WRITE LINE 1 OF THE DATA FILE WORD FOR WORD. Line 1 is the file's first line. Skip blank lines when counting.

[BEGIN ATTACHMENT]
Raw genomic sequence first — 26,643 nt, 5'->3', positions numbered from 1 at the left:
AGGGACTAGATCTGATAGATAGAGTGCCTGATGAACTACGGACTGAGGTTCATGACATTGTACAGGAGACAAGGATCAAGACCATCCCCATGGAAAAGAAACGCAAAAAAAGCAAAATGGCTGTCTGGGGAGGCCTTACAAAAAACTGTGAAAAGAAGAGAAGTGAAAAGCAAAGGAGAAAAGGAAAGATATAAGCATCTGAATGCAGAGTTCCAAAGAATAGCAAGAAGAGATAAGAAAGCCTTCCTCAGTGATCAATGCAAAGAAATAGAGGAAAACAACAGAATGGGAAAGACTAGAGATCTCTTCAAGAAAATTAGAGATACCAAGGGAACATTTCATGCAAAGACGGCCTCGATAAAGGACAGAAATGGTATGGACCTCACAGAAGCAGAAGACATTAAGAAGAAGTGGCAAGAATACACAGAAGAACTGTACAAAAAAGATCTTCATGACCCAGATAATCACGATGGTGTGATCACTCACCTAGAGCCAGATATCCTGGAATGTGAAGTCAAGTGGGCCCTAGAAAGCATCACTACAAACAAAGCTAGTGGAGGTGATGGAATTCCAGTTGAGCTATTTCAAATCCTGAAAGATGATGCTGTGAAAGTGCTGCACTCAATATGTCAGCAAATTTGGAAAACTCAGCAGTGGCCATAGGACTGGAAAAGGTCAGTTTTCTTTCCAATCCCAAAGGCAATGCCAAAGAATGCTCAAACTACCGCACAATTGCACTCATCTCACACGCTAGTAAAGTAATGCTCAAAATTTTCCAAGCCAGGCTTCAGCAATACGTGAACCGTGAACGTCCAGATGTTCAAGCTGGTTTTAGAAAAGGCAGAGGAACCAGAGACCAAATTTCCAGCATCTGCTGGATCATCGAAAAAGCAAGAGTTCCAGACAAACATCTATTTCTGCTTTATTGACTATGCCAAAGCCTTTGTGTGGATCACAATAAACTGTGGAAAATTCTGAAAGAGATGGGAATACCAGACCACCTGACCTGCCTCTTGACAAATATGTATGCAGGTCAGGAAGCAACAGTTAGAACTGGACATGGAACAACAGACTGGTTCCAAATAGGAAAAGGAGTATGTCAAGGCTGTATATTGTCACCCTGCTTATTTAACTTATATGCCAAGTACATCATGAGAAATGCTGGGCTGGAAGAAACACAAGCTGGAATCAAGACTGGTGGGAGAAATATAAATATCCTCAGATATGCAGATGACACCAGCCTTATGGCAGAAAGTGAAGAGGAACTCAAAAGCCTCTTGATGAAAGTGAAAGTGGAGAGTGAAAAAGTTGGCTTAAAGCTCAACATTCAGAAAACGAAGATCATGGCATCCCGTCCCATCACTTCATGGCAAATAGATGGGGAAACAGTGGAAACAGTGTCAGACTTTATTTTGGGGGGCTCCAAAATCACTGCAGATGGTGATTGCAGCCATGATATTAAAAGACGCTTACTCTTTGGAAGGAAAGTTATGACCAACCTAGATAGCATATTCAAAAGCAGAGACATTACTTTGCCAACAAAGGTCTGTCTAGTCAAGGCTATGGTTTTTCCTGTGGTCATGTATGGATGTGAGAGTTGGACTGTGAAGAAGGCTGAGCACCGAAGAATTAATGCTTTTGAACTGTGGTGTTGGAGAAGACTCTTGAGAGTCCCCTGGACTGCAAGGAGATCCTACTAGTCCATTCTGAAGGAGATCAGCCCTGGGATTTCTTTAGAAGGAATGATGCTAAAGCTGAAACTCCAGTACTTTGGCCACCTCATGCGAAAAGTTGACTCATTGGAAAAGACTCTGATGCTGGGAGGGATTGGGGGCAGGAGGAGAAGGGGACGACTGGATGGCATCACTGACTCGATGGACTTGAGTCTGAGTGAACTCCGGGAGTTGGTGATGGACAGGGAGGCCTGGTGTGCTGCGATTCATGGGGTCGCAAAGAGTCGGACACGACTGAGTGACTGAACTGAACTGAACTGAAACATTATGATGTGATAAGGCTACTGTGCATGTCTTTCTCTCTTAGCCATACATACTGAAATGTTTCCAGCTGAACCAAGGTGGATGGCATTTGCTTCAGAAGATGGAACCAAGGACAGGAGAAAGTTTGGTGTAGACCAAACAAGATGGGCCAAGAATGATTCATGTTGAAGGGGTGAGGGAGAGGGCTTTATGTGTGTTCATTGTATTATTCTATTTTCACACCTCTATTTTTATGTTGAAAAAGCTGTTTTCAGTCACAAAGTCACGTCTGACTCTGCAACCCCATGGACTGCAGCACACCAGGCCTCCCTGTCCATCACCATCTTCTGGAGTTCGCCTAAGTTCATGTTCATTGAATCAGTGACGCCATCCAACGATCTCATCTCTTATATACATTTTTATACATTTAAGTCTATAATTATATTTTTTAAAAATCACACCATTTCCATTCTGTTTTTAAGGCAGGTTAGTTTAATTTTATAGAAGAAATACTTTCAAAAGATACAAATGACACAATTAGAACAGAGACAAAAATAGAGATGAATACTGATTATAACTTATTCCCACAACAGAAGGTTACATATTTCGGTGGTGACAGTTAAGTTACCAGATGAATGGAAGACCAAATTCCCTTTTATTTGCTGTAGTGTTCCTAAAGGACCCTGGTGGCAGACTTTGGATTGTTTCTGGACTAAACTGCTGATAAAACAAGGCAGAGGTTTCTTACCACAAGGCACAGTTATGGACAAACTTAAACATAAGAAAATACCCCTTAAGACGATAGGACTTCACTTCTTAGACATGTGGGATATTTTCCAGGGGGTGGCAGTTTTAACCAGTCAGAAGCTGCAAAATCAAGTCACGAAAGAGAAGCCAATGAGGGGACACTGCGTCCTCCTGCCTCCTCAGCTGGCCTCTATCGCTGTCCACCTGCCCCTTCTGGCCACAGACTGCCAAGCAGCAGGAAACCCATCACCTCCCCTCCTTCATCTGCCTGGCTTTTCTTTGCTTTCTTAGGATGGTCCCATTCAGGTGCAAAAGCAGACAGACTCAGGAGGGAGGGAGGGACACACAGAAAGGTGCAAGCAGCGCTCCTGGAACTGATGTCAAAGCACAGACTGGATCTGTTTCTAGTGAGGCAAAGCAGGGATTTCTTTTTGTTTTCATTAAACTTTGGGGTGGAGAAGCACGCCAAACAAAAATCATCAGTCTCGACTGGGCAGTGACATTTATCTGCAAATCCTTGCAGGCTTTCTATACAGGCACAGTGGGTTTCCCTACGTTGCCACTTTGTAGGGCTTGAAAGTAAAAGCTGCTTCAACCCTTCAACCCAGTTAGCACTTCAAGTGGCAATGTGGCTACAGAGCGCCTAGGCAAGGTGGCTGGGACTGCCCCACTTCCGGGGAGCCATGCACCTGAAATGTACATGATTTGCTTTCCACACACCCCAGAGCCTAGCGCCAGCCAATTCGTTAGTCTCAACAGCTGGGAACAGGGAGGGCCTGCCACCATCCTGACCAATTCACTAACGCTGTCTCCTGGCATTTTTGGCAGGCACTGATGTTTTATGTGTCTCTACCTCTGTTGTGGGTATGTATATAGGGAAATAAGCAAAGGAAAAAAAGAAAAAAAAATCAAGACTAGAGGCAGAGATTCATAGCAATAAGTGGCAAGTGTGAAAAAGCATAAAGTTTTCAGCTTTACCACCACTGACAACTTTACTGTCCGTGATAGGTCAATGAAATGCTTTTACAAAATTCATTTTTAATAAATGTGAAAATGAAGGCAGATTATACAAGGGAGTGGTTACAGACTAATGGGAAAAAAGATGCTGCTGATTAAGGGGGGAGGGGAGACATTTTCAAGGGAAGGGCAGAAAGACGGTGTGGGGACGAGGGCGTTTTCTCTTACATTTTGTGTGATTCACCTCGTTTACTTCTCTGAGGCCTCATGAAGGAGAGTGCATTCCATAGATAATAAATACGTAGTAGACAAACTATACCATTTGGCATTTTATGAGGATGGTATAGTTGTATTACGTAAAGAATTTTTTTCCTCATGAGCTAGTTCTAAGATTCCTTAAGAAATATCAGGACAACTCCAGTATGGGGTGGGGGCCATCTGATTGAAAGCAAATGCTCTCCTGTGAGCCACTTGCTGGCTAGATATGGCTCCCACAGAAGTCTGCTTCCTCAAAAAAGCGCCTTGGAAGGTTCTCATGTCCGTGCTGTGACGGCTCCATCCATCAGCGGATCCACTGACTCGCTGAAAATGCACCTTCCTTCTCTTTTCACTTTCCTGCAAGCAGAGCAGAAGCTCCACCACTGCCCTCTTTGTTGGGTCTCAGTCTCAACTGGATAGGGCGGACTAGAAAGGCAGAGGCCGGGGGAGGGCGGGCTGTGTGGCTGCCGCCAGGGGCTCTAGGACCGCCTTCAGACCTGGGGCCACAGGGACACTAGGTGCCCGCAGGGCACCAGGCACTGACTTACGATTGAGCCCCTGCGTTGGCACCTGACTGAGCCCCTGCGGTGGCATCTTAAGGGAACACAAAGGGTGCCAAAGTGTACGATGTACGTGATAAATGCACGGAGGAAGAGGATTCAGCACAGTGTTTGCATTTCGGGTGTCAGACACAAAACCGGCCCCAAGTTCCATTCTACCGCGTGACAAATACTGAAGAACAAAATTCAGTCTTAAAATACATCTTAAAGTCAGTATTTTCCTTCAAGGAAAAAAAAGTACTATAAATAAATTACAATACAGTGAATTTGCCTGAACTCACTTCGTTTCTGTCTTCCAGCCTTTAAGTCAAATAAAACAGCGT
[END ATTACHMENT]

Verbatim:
Raw genomic sequence first — 26,643 nt, 5'->3', positions numbered from 1 at the left: